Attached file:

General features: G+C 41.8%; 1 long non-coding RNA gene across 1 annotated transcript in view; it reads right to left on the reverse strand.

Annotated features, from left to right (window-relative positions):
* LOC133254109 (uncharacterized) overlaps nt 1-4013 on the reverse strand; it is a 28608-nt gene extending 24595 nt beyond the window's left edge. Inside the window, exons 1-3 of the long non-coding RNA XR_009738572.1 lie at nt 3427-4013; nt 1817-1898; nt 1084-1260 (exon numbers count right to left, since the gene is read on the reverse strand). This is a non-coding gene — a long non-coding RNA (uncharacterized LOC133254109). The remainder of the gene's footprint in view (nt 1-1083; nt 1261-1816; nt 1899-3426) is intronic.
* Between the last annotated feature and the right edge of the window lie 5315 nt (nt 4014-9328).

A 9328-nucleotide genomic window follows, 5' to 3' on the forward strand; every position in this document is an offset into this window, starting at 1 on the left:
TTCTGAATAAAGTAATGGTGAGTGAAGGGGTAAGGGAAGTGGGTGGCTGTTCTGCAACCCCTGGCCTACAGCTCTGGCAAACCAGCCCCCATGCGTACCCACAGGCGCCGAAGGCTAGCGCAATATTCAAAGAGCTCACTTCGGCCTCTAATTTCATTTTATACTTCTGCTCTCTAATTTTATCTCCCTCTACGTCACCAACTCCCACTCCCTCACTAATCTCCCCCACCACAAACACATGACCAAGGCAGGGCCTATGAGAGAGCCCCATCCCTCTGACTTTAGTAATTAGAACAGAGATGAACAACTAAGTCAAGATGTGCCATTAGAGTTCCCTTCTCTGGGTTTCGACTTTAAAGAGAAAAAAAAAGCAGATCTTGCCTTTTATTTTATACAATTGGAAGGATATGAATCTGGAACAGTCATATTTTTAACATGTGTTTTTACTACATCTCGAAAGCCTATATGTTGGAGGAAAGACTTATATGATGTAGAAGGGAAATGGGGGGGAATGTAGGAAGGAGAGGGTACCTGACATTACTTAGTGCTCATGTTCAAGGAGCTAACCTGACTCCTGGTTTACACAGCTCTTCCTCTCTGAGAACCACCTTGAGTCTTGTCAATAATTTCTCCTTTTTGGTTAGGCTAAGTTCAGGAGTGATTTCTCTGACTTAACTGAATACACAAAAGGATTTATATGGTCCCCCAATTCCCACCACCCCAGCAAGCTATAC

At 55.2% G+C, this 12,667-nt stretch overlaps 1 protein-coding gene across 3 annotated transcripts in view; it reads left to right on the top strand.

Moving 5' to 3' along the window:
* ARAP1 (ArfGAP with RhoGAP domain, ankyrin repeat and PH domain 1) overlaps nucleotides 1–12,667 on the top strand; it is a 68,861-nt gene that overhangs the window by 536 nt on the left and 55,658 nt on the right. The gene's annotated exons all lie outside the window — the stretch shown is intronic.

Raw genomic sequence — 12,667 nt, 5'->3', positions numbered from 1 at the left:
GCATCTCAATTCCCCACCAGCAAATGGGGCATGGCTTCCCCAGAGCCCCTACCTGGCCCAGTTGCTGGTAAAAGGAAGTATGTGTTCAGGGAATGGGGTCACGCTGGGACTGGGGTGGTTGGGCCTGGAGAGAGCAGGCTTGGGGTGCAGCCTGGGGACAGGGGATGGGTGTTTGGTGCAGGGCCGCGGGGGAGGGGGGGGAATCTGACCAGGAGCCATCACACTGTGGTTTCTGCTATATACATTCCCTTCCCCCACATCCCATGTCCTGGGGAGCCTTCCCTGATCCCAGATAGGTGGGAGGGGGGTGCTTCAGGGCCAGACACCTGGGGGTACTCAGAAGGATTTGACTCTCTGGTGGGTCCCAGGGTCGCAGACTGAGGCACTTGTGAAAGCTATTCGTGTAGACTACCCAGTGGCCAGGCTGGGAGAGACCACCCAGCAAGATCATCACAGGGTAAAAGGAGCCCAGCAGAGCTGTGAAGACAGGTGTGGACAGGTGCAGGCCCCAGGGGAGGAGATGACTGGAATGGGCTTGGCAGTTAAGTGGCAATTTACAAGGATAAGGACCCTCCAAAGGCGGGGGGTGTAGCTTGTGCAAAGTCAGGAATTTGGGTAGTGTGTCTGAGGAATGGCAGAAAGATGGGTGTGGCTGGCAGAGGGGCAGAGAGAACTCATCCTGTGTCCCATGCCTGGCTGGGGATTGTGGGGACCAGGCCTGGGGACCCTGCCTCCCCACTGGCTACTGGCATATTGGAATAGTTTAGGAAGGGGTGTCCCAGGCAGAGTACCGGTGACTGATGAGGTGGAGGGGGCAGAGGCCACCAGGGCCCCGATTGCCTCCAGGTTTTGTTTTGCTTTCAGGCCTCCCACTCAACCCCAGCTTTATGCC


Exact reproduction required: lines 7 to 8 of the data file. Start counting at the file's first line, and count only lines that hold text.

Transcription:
At 55.2% G+C, this 12,667-nt stretch overlaps 1 protein-coding gene across 3 annotated transcripts in view; it reads left to right on the top strand.

Moving 5' to 3' along the window: